It’s only after this the presents are handed out.

So all day kids are waiting for the presents, which for some, where families are eating and drinking till late (a common occurrence), presents can be opened as late as 10 pm.

It sounds almost cruel to those brought up in a society where kids rush downstairs on Christmas day to rip open presents as soon as they’re awake.

All in good time

Imagine being a kid, knowing you can have your presents, but only when you’ve waited all day, are stuffed full of pork and have danced around the tree?

Imagine being so tired you won’t remember if it was Uncle Adrian or Uncle Ian who gave you that skateboard? Or so tired you won’t be able to play with the toys you might get as you can’t keep your eyes open…

But wait, there’s more…

After you’ve opened the presents you then eat a dessert of rice pudding, mmmm.

Sound like torture? It certainly would for many kids around the world.

Though there’s a certain charm to it all. A charm that includes patience, a focus on family time, and traditions not lost in a world of commercialism.

Yet many around the world would love the opportunity for such as wonderfully inclusive Christmas with no presents until the end of the day.

When you have more than you need, build a longer table not a higher fence

It’s estimated 14.3 million people live in poverty in the UK. That’s almost 3 times the population of Denmark.

The UK government estimate one million children aged 10 and under are set to miss out on basics such as warm clothing and fresh food over the month of December.

It’s 2019 and hard for me to comprehend this at times. Especially from the place I live with my family now.

Denmark looks after it’s people, it’s not perfect, yet the need for charities and volunteers is very light compared to a place like the UK.

In part, it’s down to culture, and as a family we’re rapidly going off the British culture of money being the currency of choice, not happiness. It’s a culture with a best before date, and sadly one many other western countries favour.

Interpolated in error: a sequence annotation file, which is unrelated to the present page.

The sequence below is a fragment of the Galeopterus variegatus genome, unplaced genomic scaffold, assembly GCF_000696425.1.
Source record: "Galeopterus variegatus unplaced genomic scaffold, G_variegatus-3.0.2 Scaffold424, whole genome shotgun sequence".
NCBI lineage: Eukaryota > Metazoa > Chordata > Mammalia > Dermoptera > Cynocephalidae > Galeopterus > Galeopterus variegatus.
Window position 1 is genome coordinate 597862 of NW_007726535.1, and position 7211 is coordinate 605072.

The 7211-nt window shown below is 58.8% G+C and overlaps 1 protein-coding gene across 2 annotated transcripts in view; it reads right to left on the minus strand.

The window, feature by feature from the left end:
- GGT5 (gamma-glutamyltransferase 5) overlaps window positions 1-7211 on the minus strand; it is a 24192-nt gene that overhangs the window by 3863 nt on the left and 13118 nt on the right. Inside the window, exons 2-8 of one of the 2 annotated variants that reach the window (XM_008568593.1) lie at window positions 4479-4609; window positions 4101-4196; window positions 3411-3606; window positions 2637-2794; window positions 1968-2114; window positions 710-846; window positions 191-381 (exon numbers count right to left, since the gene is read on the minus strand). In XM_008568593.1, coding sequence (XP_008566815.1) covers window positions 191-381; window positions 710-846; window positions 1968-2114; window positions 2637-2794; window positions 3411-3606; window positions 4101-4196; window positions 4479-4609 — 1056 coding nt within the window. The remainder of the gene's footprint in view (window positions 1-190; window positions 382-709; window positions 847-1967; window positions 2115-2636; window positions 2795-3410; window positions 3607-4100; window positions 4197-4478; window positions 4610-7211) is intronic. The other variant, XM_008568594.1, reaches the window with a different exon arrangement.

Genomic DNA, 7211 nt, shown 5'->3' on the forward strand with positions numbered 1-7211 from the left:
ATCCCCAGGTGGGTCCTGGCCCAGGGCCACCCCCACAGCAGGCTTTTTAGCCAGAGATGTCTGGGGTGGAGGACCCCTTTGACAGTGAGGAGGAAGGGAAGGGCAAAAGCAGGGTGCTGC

Thankfully, not so much in Denmark.

A lovely thing about Christmas is that it’s compulsory, like a thunderstorm, and we all go through it together

So we’re doing a partly Danish Christmas this year, one where Christmas eve is about spending time with family (we have my wife’s parents staying with us) and a glorious meal.

We’ll do presents on Christmas day (we’re not quite ready to tell our kiddo’s they can have there presents, but not until the evening…)

We’re also not brave enough to have real candles burning on our real Christmas tree…

But walk past our house around 7 pm on the 24th December, and you might just see us hand in hand dancing around a tree under the dim glow of LED lights.

Christmas is, of course, the time to be home, in heart as well as body

Whatever your celebration this time of year, I hope you have a fantastic one. One with friends and family.

Ada Hendricks says it best:

“May you have the gladness of Christmas which is hope; The spirit of Christmas which is peace; The heart of Christmas which is love.” – Ada V. Hendricks


I hope you enjoyed this episode of Notes from a Small Country? Please give me feedback directly or in the comments. Which part was your favourite? What do you want to see more or less of? Other suggestions? Let me know!

See you next time for Episode 14.

I write on LinkedIn

Notes from a Small Country

How we spend our days is, of course, how we spend our lives

“Look at those twinkly lights daddy!”

That was 2 weeks ago when I was cycling home with the rest of the Purvis gang, whizzing past cosy Danish homes in our neighbourhood.

It gets dark from 3:30 pm at this time of year. That might not sound so bad, yet consider it doesn’t really get light until after 8 am.

So we don’t see as much natural light nowadays, and when we do it’s a dim grey light from a low sun. A sun trying its best to push its rays through thick winter cloud.